Redes Sociais

The Revival in Shansi – 1908

By Jonathan Goforth

Arthur Sowerby

The news of the wonderful revival in the Shansi churches will in part have been reported by our brethren in the China Inland Mission. When it was arranged by Mr. Lutley with Mr. Goforth that he should visit this province in the autumn, the missionaries in T'ai-yuen-fu were very desirous that he should hold some meetings in the capital, and owing to Mr. Lutley's generous kindness in relinquishing some other meetings in our favour, Mr. Goforth was able to visit us. This visit has now taken place with the happiest results.

As the news reached us of the blessing being experienced in various places our expectations rose, and we prayed and believed that God would bless us also. Our evangelists and leading Christians from the stations and out-stations were invited to T'ai-yuen, and Mr. Corbyn, of the American Board, T'ai-ku, sent twenty-four men, while Mr. and Mrs. Falls and Mr. and Mrs. Gilmer came from P'ing-yao with six men and six women. Some of these Chinese brethren had been at the meetings at P'ing-yao, but were not conscious of having received any power from the Holy Spirit.

Our meetings commenced on Saturday evening, October 17th, and began with a prayer meeting. From the first it was evident that many of those present were in a very receptive spirit, and we all felt that a great blessing would come. At the early prayer meeting on Sunday morning some confession was made, and when Mr. Goforth faced the congregation gathered in the church, which was closely packed, he saw a number of eager, earnest, expectant men and women. At that meeting, and at every subsequent meeting, there was blessing, but for two days the full power did not come; indeed on Monday afternoon we were all conscious of distinct resistance. Dr. Edwards led the evening meeting, and there was an improvement in the receptiveness of the people.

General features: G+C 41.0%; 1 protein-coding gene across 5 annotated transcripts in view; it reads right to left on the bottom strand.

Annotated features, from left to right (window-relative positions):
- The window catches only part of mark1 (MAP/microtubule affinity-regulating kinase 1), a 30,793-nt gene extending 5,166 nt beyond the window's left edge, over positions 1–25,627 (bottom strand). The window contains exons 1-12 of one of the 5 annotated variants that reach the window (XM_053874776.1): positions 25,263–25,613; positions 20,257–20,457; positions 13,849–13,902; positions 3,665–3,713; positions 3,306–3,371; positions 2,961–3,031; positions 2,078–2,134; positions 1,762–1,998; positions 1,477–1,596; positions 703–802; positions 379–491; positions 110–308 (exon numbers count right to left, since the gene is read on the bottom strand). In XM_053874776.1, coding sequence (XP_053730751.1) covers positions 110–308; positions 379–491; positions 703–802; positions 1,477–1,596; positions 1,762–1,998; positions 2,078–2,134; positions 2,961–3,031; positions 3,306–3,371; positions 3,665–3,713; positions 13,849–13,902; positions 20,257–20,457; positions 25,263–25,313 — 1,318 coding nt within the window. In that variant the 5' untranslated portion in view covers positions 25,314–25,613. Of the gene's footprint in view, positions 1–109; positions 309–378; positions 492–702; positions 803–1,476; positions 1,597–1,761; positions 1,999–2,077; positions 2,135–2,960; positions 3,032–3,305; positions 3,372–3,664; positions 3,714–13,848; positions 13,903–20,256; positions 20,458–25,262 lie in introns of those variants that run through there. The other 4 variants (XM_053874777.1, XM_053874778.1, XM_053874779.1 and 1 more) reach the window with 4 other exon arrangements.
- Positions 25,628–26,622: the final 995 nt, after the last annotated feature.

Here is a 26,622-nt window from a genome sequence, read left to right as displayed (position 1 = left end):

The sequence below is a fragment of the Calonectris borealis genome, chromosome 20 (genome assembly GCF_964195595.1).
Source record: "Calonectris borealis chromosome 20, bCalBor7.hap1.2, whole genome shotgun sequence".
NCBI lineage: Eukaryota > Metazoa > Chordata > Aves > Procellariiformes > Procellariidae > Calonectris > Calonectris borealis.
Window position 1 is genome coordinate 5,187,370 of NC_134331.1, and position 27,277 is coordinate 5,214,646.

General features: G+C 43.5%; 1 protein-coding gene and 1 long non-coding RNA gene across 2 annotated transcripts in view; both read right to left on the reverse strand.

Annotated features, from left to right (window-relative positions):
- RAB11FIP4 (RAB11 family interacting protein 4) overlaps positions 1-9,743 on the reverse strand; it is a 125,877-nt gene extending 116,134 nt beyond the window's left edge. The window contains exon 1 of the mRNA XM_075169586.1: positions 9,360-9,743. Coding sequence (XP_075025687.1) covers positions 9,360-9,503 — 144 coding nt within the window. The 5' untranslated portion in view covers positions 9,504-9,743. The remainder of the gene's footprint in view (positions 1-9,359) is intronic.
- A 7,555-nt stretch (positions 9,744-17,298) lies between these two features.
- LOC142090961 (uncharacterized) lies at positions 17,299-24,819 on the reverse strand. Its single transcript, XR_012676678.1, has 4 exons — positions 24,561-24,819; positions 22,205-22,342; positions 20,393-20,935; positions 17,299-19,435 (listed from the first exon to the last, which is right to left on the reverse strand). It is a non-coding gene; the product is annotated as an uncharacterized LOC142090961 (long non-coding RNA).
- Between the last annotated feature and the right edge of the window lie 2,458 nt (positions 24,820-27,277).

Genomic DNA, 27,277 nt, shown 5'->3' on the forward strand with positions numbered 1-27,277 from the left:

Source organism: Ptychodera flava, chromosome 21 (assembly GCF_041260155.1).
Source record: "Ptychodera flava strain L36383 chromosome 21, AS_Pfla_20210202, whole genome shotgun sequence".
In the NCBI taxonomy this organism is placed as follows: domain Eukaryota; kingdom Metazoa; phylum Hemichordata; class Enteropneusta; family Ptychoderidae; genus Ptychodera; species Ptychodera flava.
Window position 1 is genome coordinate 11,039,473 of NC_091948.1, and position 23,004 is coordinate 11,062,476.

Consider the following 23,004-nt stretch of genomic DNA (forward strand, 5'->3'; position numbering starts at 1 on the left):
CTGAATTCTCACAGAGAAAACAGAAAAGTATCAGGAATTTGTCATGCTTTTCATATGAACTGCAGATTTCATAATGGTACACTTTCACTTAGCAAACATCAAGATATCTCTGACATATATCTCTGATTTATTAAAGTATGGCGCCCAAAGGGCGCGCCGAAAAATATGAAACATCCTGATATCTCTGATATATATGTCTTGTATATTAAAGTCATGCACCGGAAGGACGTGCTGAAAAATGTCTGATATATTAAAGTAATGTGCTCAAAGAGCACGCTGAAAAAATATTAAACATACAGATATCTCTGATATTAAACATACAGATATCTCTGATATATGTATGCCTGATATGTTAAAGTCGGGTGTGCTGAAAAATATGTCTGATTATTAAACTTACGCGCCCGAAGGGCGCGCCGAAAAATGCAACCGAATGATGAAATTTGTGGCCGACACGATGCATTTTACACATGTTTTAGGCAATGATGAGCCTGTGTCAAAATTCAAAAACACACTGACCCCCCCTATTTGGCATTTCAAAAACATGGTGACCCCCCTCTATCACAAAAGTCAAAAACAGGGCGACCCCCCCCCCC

Tuesday morning came, and at the early morning prayer meeting some confession was made, and it was clear that the blessing was coming. After Mr. Goforth's address several were ready to pray for forgiveness, and before long one of the leading Christians came to the front and asked to be heard. Before 1900 he was the chief helper in the hospital, and since then has done a good deal of work in this city, while supporting himself. This man, Mr. Yen, was at the P'ing-yao meetings and even took part in them, exhorting others, but his conscience was not at rest, and when the meetings were over there, he came to T'ai-yuen-fu to make the confession he had withheld from making at P'ing-yao. He spoke a few words, confessing unfaith- fulness and sin after the Boxer troubles, and then broke down completely and fell on his knees and with heart-breaking cries begged for mercy. In a moment the power fell on all, and nearly the whole assembly began to weep and cry. For about twenty minutes or so it seemed to me there was nothing to be heard but groans and cries and half-choked utterances as they all sought forgiveness or confessed their sins. Not only the men and women but the boys and girls from the schools were bitterly crying. The crying and groaning seemed to rise and fall in waves of sound and swept over the meeting from one end of the building to the other. None of us who heard it will ever forget it, and indeed the missionaries could not refrain from weeping with them.